"We work, obviously, within the laws on the books," Browner said on "Good Morning America" today. "And what we're using is the president's executive authority to propose these standards, and it is the first-ever time that EPA [Environmental Protection Agency] and DOT [Department of Transportation] have taken their existing individual authorities and woven them together so that we can give the American public and the car companies what they want."
There is, of course, an environmental impact of the president's decision. The administration says the change, over the lifetime of the new vehicles' lives, will reduce emissions by 900 million metric tons, or enough to be comparable to taking 177 million cars off the road or shutting down 194 coal-fired power plants.
Through 2016, it will save 1.8 billion barrels of oil that will not have to be imported from overseas, according to the Obama administration.
"Just to give you a sense of magnitude, that's more oil than we imported last year from Saudi Arabia, Venezuela, Libya and Nigeria combined," Obama said, noting that it is also the equivalent of taking 58 million cars off American roads for an entire year.
The White House said these new standards still allow consumers to have a choice in vehicles, but they will now have to choose a more fuel-efficient car.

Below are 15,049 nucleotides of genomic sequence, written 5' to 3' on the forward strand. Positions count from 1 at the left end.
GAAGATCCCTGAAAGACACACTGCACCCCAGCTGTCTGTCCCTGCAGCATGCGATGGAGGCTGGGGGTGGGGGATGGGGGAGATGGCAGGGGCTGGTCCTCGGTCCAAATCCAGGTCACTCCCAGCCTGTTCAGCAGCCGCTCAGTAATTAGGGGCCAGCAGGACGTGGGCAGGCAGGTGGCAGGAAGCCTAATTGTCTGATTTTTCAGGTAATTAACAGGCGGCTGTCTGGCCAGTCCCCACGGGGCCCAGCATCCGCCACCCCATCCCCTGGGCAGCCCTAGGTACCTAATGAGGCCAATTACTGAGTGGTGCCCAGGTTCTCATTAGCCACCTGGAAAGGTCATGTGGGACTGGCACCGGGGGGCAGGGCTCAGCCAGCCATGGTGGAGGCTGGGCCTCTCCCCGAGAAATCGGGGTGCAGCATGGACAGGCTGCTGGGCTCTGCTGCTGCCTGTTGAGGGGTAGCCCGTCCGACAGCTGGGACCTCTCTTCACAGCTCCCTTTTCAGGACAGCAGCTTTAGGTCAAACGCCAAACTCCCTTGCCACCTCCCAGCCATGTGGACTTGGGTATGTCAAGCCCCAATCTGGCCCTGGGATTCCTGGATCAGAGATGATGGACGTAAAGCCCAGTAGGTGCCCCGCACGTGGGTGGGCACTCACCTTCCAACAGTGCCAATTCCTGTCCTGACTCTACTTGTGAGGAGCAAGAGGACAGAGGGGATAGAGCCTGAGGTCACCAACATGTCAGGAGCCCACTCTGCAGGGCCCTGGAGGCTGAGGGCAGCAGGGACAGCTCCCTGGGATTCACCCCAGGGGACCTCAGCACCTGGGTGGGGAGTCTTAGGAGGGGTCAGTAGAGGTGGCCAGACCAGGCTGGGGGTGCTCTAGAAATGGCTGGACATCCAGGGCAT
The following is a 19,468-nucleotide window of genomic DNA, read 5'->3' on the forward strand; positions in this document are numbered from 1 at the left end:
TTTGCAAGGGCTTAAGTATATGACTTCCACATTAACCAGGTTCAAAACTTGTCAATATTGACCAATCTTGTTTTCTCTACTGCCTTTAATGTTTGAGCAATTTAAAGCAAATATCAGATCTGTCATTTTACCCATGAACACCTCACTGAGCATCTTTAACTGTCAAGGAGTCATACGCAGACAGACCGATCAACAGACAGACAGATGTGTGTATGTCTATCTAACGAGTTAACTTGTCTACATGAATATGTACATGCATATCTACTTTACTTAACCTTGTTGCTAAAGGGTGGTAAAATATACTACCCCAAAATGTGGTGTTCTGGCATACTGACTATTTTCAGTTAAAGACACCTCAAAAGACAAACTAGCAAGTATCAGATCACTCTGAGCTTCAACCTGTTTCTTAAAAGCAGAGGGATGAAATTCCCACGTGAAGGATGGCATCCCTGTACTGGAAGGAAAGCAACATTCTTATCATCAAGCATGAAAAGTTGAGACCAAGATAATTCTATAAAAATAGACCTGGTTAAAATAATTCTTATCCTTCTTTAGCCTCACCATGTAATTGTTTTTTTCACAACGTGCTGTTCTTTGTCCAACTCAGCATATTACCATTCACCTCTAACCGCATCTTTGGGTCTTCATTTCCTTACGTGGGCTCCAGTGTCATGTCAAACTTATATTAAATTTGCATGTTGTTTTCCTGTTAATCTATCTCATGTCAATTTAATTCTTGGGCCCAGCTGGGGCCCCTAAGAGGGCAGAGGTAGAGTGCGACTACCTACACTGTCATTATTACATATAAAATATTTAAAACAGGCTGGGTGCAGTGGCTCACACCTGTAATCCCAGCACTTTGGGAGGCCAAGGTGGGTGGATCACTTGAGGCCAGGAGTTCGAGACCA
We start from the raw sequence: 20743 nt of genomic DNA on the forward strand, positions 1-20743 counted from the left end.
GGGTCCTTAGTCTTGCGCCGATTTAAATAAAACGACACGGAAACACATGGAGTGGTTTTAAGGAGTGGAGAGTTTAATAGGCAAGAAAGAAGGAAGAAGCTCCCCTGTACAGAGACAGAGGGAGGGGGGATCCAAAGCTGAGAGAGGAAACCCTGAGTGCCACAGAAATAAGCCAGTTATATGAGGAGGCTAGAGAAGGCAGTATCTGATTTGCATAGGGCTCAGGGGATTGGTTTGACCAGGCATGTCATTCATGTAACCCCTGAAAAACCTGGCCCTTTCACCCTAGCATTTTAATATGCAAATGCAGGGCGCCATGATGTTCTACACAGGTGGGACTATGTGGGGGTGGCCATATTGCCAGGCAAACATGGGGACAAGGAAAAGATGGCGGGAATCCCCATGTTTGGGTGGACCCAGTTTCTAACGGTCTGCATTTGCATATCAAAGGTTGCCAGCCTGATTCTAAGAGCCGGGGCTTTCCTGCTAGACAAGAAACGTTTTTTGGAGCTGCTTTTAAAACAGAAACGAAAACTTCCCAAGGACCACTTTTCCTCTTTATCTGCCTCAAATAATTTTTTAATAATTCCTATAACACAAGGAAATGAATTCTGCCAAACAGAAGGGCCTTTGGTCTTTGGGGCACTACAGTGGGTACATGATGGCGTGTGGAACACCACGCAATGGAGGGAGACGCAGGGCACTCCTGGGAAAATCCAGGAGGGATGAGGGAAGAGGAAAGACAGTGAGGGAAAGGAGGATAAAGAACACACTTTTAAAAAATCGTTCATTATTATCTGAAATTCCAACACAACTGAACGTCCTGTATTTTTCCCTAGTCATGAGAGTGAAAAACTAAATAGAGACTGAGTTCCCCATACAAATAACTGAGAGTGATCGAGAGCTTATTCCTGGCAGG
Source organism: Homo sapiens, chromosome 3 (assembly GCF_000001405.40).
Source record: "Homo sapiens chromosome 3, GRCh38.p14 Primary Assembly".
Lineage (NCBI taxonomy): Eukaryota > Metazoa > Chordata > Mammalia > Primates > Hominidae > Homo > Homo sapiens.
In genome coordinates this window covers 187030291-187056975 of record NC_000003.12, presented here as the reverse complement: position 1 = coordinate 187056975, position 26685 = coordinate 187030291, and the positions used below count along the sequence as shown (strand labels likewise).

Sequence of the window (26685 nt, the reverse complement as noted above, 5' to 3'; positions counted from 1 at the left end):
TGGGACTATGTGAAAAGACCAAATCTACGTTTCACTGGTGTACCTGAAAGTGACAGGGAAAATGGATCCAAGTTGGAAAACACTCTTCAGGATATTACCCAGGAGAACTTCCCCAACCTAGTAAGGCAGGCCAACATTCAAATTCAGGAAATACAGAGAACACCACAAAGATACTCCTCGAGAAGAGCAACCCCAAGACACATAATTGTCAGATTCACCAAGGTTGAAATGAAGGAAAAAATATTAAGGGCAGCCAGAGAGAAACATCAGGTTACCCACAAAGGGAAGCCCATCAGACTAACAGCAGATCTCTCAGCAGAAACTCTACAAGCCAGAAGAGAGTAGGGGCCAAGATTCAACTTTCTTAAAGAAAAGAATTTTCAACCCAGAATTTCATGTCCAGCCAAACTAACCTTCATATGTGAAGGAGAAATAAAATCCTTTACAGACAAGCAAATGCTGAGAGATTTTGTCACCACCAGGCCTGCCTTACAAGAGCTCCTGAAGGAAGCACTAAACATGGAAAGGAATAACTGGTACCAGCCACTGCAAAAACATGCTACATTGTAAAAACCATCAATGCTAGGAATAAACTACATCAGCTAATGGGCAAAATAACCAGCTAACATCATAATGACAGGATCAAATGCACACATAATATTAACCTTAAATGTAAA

"All companies will be required to make more efficient and cleaner cars," a senior Obama administration official said. "We did that by proposing individual standards for each class size of vehicles and then a fleet average for each company. This has the effect of preserving consumer choice. You can continue to buy any particular car you'd like."
Dan Becker, director of the Safe Climate Campaign, said he welcomed the changes.
"These decisions mean that we will guzzle less gas, save money at the pump, pollute a lot less," Becker said. "And that the automakers in the United States will be forced to finally compete with the Japanese manufacturers who have been beating them in the marketplace."
The plan comes ahead of the Memorial Day holiday, the traditional start of the summer driving season, and as fuel prices are beginning to spike again. The Department of Energy reported Monday that the national average price for a gallon of gas rose to $2.31, up 7 cents in the past week.
Auto executives, union officials and environmentalists joined Obama in the Rose Garden for today's announcement ,and the president noted that in the past these groups have been at odds with each other.
"In fact, some of the groups here have been embroiled in lawsuits against one another, so that gives you a sense of how impressive and significant it is that these leaders from across the country are willing to set aside the past for the sake of the future," Obama said. "For what everyone here believes, even as views differ on many important issues, is that the status quo is no longer acceptable."
Although the auto industry has long opposed these moves initiated through administrative rule-making, this time American and major foreign auto companies are onboard, working with the Obama administration on setting the new national standards.
Jeremy Anwyl, CEO of Edmunds.com, an automotive Web site, says one reason is because automobile makers face a tangle of different state regulations that will now be replaced by a single national standard.